Figure 1. The skin of the face, particularly the nose and perioral areas, shows severe phototoxic damage with bullae, vesicles, hemorrhagic crusts, and scarring.
Figure 2. The dorsa of the hands are hyperpigmented with areas of hypopigmentation and skin atrophy.
Congenital erythropoietic porphyria (CEP), also known as Günther disease, is a rare inherited disorder of porphyrin metabolism caused by a deficiency of uroporphyrinogen III synthase (or cosynthase).1 Although first described by Schultz in 1874, CEP was named after Günther who described the disorder, which he named hematoporphyria congenita, in detail in 1911.2 To date, only 130 cases of CEP have been published in the world literature.2 The disorder is characterized by severe cutaneous photosensitivity that begins in the first 2 or 3 years of life (often in the first months), along with red-stained teeth (erythrodontia), hemolytic anemia, and massive porphyrinuria resulting from the accumulation of type I porphyrins.1,3
The diagnosis of CEP is often first suspected by the presence of reddish or brown staining of the diapers in neonates or infants. Photosensitivity becomes apparent within the first few months of life and is manifested by the development of vesicles and bullae in light-exposed areas of the skin that become crusted and superinfected. Scarring associated with hyperpigmentation and mutilation is commonly seen, particularly involving the phalanges, ears, and nose.4 Hypertrichosis in the form of fine, downy hair over the face and extremities is common. Porphyrin deposits in the teeth are responsible for the reddish or brown discoloration.5 Additional characteristic manifestations include hemolytic anemia, splenomegaly, gallstones, and pathologic fractures of bone.1,2 The clinical manifestations of CEP in unrelated patients are remarkably variable.6
The mode of inheritance of CEP is autosomal recessive. The biochemical defect is a homozygous deficiency of the enzyme uroporphyrinogen III cosynthase. The defect results in the marked overproduction of uroporphyrin I and coprophyrin I in circulating erythrocytes and bone marrow cells, which then accumulate throughout the body.3,7 The porphyrins are excited by radiant energy, resulting in the release of energy that reacts with oxygen to produce free radicals and singlet oxygen, which in turn damage surrounding tissues and cells.8
The enzyme activity in erythrocytes and fibroblasts of affected individuals is typically 2% to 10% of normal, while the activity level is intermediate in carriers of the disorder who are otherwise healthy.6 Mutations causing CEP are heterogenous.9
The clinical picture, consisting of the early onset of vesicular or bullous photosensitive skin lesions, resulting mutilating scarring, the passage of pinkish-red urine, and erythodontia, should rapidly suggest the diagnosis. Teeth and urine will fluoresce reddish-pink under the Wood light. The diagnosis can be confirmed by finding elevated levels of urinary and erythrocyte porphyrins, a pattern that is specific for CEP.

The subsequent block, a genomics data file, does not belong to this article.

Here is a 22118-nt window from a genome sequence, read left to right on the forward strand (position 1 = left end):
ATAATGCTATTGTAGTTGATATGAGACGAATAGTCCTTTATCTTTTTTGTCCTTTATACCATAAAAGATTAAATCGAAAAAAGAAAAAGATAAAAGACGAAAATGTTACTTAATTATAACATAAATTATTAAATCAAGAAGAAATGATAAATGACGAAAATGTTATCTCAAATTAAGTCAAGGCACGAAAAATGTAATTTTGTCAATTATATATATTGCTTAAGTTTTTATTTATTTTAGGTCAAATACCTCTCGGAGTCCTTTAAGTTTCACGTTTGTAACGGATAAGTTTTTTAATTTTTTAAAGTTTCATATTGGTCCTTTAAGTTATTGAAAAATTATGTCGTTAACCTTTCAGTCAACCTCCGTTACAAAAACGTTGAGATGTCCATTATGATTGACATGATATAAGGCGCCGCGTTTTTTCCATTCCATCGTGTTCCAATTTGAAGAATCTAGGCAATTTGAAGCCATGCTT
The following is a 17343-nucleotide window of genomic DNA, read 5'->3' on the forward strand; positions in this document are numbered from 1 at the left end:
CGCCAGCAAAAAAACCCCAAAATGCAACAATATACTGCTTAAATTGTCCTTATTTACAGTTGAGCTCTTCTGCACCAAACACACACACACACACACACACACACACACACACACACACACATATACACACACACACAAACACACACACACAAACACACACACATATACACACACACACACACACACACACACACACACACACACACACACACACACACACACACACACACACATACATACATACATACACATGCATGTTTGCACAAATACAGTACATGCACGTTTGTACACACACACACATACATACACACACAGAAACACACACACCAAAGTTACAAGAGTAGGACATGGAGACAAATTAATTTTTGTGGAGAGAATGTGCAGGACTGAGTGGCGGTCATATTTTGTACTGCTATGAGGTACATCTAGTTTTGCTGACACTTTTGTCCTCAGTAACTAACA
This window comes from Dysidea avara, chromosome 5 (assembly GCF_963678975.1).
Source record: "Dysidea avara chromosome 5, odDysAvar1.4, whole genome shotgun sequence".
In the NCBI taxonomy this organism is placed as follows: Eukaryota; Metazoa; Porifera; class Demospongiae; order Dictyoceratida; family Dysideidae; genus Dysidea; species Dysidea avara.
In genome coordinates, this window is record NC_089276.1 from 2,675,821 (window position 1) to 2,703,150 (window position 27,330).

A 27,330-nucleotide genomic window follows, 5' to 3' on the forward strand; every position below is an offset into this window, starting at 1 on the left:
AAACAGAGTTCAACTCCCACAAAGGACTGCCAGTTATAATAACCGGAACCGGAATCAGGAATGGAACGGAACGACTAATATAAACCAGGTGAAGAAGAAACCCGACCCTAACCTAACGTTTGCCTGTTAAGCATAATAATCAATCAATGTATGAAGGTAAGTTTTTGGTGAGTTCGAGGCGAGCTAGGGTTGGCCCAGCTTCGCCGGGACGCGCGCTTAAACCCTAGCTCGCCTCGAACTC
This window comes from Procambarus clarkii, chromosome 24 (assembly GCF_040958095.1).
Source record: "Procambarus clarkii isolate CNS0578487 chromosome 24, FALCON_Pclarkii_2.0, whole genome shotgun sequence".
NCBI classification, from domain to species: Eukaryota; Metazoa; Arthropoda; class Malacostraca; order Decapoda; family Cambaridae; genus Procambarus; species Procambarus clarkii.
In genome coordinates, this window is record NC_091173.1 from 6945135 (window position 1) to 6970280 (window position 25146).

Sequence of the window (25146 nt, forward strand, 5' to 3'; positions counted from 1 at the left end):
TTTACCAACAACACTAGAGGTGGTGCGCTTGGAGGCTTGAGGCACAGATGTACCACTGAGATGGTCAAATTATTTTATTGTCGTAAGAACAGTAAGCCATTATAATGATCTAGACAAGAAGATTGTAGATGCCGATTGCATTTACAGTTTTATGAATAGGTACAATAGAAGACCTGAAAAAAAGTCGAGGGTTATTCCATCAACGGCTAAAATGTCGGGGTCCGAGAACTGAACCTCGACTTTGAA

The differential diagnosis of CEP includes other types of porphyria that are characterized by photosensitivity, such as hepatoerythropoietic porphyria and porphyria cutanea tarda. Although hepatoerythropoietic porphyria and porphyria cutanea tarda may present within the first few years of life, the photosensitivity seems to diminish with age and is followed by hypertrichosis, hyperpigmentation, and sclerodermalike scarring.10 Erythropoietic protoporphyria usually presents in childhood with burning or stinging sensations of the skin followed later by photocutaneous lesions. Vesicles and bullae are rare in this form of porphyria. Children with xeroderma pigmentosum have severe photosensitivity but normal porphyrin metabolism.
The prognosis of CEP is poor, frequently culminating in death in early adulthood and occasionally in the neonatal period.1 The only preventive measure is the absolute avoidance of sunlight exposure. Protection from trauma to the skin and aggressive treatment of cutaneous infections may help delay scarring and mutilation. Other therapies that have shown some benefit are oral beta carotene to reduce sun sensitivity, erythrocyte transfusions and splenectomy for the hemolytic anemia, and the oral administration of adsorbents such as charcoal and cholestyramine.1,2 Allogenic bone marrow transplantation may be curative in patients with severe phenotypes.11
Some students of the porphyrias believe that the clinical picture of individuals with CEP, particularly their avoidance of sunlight, the mutilated skin, red teeth, and hypertrichosis, led to the development of the folklore of the werewolf in medieval Europe.
Accepted for publication March 16, 1999.
Reprints: Raj P. Warrier, MD, Department of Pediatrics, Louisiana State University Medical Center, 1542 Tulane Ave, New Orleans, LA 70112.
Picture of the Month. Arch Pediatr Adolesc Med. 1999;153(11):1197-1198. doi: